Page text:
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Law and compassion


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The tourism authorities are profusely thanking the Bohra community for bringing their global conference to Sri Lanka which filled all hotels in and around Colombo while the Government managed to prevent some protests planned during this time – Pic by Upul Abayasekara

It is agreed that all LTTEers were Tamils and not the other way. The same can be applied to the then JVP in 1971 and 1988 because not all Sinhalese were JVPers. Extreme ideologies and Muslim faith in general need to be understood before pointing fingers at Muslims in toto.  

Currently the tourism authorities are profusely thanking the Bohra community for bringing their global conference to Sri Lanka which filled all hotels in and around Colombo while the Government managed to prevent some protests planned during this time.

At the same time FB is full of posts expressing inconvenience caused by traffic jam as well as concerns about delegates visiting Buddhist temples with their hats on. The traffic should have been planned by authorities well in advance while their visits to Buddhist temples are misinterpreted, raising the question whether Buddhism is a religion with rituals or a philosophy that offers loving kindness.  

Prior to this, the National Conference on Peace, Harmony and Coexistence was held, at which Dr. Abdul Karim Alissa, Secretary General of the Muslim World League, attended as a special guest.

As a Sri Lankan, I felt a bit uneasy when a leading member of the clergy read out extracts of the Quran which I believe was highly uncalled for in front of a visitor who arrived to support the conference theme revolved around values of peace, harmony and co-existence.

So much so, Dr. Alissa himself mentioned in his speech that people must respect the law of the country and that is the million-dollar question that Sri Lankans need to ask themselves as to what extent the laws are respected and implemented in Sri Lanka leaving the Muslim factor out. These include from mishandling of traffic during the Bohra conference to alleged corruption in COPE reports currently being viewed on TV. 

If people remember how hatred was brewing among Sinhalese for some years with the insurgency in the north and east culminating in July riots and what happened thereafter, it was a bitter history at a heavy price.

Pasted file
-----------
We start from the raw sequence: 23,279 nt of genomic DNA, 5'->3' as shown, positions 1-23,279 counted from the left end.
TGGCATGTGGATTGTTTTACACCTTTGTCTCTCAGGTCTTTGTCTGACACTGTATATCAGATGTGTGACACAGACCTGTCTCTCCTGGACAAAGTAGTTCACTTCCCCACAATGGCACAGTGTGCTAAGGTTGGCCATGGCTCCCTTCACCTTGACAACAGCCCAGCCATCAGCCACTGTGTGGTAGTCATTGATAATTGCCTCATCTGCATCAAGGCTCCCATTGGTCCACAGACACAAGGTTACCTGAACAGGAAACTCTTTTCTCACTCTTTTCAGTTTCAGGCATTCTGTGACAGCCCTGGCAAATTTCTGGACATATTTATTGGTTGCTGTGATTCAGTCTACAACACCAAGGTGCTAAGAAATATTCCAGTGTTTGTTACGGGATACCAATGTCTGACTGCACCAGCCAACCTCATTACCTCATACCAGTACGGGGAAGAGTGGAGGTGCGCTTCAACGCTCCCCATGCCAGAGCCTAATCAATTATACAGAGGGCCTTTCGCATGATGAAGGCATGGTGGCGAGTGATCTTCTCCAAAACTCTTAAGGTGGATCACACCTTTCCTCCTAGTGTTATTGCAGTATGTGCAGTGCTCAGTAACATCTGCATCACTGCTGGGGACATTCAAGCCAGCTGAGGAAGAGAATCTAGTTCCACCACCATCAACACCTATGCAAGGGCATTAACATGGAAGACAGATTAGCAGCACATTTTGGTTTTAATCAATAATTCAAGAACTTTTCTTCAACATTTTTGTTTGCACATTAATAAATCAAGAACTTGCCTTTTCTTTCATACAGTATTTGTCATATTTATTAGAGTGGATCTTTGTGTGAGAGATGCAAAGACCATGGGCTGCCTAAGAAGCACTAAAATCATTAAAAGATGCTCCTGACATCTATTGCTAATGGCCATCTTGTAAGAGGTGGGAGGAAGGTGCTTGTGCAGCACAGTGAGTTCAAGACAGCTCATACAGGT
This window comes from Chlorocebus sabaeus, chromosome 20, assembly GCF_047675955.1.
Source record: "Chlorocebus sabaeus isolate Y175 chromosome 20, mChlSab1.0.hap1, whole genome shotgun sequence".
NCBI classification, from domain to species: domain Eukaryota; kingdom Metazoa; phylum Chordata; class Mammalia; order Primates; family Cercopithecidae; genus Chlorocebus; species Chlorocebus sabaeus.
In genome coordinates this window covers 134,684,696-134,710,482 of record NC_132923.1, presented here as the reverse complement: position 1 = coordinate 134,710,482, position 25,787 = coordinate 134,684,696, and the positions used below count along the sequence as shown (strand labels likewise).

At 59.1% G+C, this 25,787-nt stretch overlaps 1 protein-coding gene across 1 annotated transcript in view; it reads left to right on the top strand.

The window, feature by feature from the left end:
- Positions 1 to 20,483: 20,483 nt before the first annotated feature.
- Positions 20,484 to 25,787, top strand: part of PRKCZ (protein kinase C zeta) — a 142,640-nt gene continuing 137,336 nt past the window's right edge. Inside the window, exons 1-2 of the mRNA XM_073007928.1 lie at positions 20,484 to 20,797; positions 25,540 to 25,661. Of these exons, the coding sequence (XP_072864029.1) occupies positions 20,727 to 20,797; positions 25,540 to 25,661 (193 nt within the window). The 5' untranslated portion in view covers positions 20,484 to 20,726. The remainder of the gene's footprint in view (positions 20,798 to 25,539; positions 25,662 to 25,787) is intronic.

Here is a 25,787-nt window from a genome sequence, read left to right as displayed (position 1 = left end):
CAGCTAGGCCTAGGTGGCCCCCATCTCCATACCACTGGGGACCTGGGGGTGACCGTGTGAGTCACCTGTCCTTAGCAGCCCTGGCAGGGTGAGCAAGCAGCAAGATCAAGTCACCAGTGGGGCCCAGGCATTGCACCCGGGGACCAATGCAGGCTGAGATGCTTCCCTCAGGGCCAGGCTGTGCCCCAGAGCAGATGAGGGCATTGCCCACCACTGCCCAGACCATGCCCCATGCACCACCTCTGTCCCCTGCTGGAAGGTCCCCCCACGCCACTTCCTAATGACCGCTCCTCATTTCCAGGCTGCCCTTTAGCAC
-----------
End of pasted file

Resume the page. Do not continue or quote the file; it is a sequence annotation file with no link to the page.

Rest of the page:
Except for the ideology of Wahhabism and its minority followers, be they scattered or together, no one in their sense can justify extremism that was evident in the modus operandi of the Easter bombing. Four months have passed since then and apart from having to bring perpetrators before justice, the Muslim community that came forward to report movements of extreme factions is now exposed without protection.

It is the ideology that needs to be countered and laws of the country that have to be implemented rather than what happens in some quarters like boycotting Muslim businesses. Not all Muslim businesses are multinationals. Muslims also run small businesses as small as kiosks and live in poverty-stricken areas.

History records Muslims flourishing after having taken control of trade around the Indian Ocean. Many of them settled in Sri Lanka which also resulted in spreading of Islam. Then came the most traumatic period for Muslim when their businesses were destroyed by the Portuguese who arrived in the 16th century. As per history it was the Sinhalese King in Kandy who had given refuge to some Muslims in the central highlands. 

The Malays during the 18th and 19th centuries – Javanese and Malaysians who were brought in by the Dutch and British rulers – contributed to increasing the Muslim population in Sri Lanka while embracing Islamic traditions and cultural Islamic practices. Many of them served in armed forces and laid their lives in the battlefront in the war with the LTTE. They are also Muslims. 

There were other arrivals of Muslims from India during the 19th and 20th centuries and they too contributed to the growth of Islam in Sri Lanka, although Pakistani and South Indian Muslims introduced Shafi’i school of thought.

The isolation of the Muslim community will have many ramifications. Some businesses that are generated by them enable circulation of money which cascades down to all stakeholders up to the grass roots. 

Today with technological advancement in the medical sphere, there could be many ways of finding evidence if Dr. Shafi had actually committed an offence. But this should not preclude me from saying that I went through an endoscopic test in the mid-nineties through a Muslim surgeon and 15 years later my daughter underwent a gall bladder surgery by the same doctor.

Their level of efficiency in business pushes them right into the front, be it a small shop or multinational in today’s level playing grounds. That said, most of the allegations against any Muslim can be investigated and pursued through the rule of law and regulations across the board and Kattankudy as well as Batticaloa Campus and if this is not done due to political or other reasons, why blame all the Muslims?

Let the law prevail for any offenders. With that, extending compassion by the ones who preach can resolve any issue with mutual understanding. I do not wish to write examples which would provoke some groups to react and sometimes in bad language.

In the end, Sri Lanka remains a developing country after 70 years of independence with a very high percentage of population living on Samurdhi. Some of the so-called patriots depend on foreign currency remitted by innocent wives and mothers going through immense suffering in the very countries against which they are up in arms.


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